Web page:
On one of my first days as a freshman at Brown, I remember standing in line for the dining hall by myself. I was petrified to go in alone.
I found comfort when the first-year in front of me told me he didn’t know anyone, either. Neither did the guy behind me. We all ate together. None of us are close today, but the ability to just sit with each other at lunch helped me feel like I could make it in this new landscape. That’s what I remember most from my first year at Brown: a perpetual pit in my stomach that could only be eased by constantly surrounding myself with people in order to feel less alone.
The freshman class this year doesn’t have that option. Frankly, neither does the rest of the student body. The COVID-19 pandemic snatched away socialization, and the impacts are brutal — a crisis of social, emotional and mental health. A recent survey found that 63 percent of 18-to-24-year-olds reported symptoms of anxiety or depression. Twenty-five percent reported increased substance use, and 25 percent said they'd “seriously considered suicide.” In another survey, loneliness and social isolation during the pandemic were found to be top contributors to mental health issues. Meanwhile, several research teams found that younger people fared worse emotionally than older people did throughout the pandemic.
Yet Brown has failed to implement enough safe and sufficient options for social interaction, leaving many students isolated, depressed and unsure of how to follow Brown’s COVID campus safety policy while still seeing friends. According to campus rules, students are only allowed to socialize indoors and without a mask if they are with members of their pod.
Since the semester started, first-years have flooded Dear Blueno — a Facebook page for students to make anonymous posts — with the emotional impacts of isolation and the immense difficulties they’ve faced making new friends in the COVID environment. First-years I’ve spoken to echo these same sentiments.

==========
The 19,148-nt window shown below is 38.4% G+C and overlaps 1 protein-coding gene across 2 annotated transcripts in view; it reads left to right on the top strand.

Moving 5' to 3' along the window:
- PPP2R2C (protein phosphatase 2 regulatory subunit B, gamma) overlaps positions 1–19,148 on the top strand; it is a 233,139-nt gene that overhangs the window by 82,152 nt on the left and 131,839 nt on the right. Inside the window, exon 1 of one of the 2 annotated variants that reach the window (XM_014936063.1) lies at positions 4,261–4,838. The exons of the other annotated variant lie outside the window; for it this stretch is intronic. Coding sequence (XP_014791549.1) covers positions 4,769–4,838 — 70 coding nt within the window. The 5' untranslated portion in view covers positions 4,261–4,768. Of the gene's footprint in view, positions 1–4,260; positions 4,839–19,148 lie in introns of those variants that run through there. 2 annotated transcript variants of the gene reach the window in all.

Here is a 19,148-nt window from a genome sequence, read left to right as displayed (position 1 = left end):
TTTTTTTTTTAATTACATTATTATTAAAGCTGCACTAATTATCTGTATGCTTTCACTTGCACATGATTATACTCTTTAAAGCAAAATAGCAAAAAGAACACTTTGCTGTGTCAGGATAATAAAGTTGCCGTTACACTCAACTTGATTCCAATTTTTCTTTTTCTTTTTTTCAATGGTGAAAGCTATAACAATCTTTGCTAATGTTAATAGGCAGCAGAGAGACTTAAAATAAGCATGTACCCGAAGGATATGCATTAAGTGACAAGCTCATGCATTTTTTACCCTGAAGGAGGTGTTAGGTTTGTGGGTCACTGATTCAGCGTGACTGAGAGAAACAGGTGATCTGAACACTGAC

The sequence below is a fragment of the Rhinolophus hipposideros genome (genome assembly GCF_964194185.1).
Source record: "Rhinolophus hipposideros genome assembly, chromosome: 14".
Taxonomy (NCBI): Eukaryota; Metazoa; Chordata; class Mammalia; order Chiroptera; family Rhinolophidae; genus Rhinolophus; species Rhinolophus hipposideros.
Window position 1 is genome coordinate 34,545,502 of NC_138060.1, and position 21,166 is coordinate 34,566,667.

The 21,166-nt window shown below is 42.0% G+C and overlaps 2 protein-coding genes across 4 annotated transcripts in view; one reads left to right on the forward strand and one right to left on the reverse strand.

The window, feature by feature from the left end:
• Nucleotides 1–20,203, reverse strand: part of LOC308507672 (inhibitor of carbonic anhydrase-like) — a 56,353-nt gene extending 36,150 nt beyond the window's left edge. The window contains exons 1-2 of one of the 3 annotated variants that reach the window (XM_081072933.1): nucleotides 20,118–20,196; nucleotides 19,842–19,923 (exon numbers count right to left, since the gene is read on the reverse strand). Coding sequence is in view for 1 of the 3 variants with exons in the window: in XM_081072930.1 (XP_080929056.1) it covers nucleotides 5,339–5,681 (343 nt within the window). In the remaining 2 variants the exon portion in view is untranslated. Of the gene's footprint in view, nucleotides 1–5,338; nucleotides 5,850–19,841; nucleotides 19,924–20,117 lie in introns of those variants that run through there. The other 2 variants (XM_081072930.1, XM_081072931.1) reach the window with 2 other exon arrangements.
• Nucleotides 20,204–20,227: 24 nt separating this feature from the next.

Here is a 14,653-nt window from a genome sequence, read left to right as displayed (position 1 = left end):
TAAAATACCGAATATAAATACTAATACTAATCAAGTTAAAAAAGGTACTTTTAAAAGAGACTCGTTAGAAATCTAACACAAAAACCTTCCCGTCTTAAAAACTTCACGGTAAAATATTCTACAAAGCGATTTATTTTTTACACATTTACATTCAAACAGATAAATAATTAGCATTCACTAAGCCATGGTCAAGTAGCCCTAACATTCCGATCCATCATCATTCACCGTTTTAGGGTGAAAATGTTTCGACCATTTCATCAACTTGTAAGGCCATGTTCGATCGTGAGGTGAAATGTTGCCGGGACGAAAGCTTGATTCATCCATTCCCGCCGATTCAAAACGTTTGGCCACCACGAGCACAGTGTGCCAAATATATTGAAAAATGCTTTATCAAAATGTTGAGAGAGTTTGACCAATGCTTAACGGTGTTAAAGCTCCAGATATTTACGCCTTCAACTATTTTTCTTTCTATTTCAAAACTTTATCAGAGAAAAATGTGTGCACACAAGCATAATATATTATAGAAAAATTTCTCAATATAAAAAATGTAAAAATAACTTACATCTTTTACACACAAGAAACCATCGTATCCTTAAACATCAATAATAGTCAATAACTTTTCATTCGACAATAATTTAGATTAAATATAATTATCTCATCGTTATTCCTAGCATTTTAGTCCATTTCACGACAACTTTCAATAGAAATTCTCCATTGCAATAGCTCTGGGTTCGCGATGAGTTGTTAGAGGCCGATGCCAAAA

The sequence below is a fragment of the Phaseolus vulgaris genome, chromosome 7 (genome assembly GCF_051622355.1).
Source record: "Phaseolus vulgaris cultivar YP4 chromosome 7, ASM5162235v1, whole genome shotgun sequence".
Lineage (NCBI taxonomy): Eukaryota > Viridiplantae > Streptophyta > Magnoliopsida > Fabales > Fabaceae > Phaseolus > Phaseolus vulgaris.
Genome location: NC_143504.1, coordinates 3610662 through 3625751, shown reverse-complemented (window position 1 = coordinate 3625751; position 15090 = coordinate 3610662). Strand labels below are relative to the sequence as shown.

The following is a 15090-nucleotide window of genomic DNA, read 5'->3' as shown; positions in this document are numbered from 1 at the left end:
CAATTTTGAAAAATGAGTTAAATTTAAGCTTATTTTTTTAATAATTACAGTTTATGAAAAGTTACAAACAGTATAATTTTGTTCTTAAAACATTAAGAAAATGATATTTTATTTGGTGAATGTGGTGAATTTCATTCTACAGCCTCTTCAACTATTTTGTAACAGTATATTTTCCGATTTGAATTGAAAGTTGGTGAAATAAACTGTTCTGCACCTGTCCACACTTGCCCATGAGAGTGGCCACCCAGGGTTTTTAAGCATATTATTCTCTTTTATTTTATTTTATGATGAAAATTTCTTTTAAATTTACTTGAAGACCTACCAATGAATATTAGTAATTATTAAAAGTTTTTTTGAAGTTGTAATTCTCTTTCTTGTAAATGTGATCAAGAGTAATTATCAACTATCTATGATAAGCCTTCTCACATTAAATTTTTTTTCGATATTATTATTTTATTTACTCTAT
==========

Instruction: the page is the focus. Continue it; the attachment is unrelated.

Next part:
“I’m basically stuck here in my room all day, which is not good for making friends,” one first-year told me. “I have a lot of friends from high school and online that I still keep in contact with, and those people are the people who are saving me emotionally right now.”
And what of those who don’t have that support system? Even for an upperclassman living off campus, like myself, it can be a struggle to find safe ways to see people outside of the roommate pod — one I unknowingly committed to when I signed a lease back in 2019 — due to freezing temperatures, snowy weather and limited daylight. Must we rely on the whims of the Providence weather to socialize safely outside?
It seems a University with a $4.7 billion endowment should have solutions. But it has come up remarkably short. Several first-year students I spoke with indicated that they felt University-sponsored opportunities to explicitly meet other first-years dropped off since orientation, even though none of them had yet found their pod or felt they were given much direction on how to do so. This leaves them in a position of sacrificing COVID safety for social interaction, or vice versa.